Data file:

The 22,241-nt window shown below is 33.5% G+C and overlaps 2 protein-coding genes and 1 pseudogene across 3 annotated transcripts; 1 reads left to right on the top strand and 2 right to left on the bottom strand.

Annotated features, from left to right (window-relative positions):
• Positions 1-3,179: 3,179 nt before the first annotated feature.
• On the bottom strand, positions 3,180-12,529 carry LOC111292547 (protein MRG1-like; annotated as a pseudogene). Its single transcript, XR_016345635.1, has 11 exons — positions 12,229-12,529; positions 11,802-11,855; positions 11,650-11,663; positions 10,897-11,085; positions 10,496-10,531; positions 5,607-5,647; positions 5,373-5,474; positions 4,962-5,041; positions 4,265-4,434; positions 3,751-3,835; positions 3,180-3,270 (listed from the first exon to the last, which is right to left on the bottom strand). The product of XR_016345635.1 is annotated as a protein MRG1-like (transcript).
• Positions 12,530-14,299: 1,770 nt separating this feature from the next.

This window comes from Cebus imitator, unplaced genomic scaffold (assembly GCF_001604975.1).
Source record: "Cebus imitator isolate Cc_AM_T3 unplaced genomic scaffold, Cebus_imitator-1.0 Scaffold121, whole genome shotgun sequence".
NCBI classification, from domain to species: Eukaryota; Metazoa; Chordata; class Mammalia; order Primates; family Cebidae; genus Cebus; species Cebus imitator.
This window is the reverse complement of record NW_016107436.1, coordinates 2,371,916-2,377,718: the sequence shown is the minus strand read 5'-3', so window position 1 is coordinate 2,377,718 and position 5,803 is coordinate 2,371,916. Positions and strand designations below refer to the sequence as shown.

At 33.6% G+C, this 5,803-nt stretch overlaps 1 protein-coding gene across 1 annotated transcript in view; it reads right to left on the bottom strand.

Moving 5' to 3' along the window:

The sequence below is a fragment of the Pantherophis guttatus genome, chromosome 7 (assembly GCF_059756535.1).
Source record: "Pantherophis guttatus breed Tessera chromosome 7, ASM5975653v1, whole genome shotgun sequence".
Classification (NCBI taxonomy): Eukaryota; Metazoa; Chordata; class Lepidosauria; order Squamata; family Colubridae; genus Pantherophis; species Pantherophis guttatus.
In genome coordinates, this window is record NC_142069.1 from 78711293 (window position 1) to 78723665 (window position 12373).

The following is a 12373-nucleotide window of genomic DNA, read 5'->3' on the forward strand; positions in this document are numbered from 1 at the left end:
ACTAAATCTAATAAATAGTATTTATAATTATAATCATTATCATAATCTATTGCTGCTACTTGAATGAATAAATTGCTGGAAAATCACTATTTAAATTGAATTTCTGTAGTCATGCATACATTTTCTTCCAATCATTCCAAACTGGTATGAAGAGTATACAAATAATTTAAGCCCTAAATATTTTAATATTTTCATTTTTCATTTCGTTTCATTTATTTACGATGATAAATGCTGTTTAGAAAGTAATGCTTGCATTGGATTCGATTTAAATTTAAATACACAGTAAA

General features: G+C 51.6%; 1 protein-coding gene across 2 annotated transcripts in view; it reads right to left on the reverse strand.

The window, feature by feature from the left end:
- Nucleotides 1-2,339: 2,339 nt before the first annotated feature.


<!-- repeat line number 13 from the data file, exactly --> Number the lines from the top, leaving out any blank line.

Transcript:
Source record: "Pantherophis guttatus breed Tessera chromosome 7, ASM5975653v1, whole genome shotgun sequence".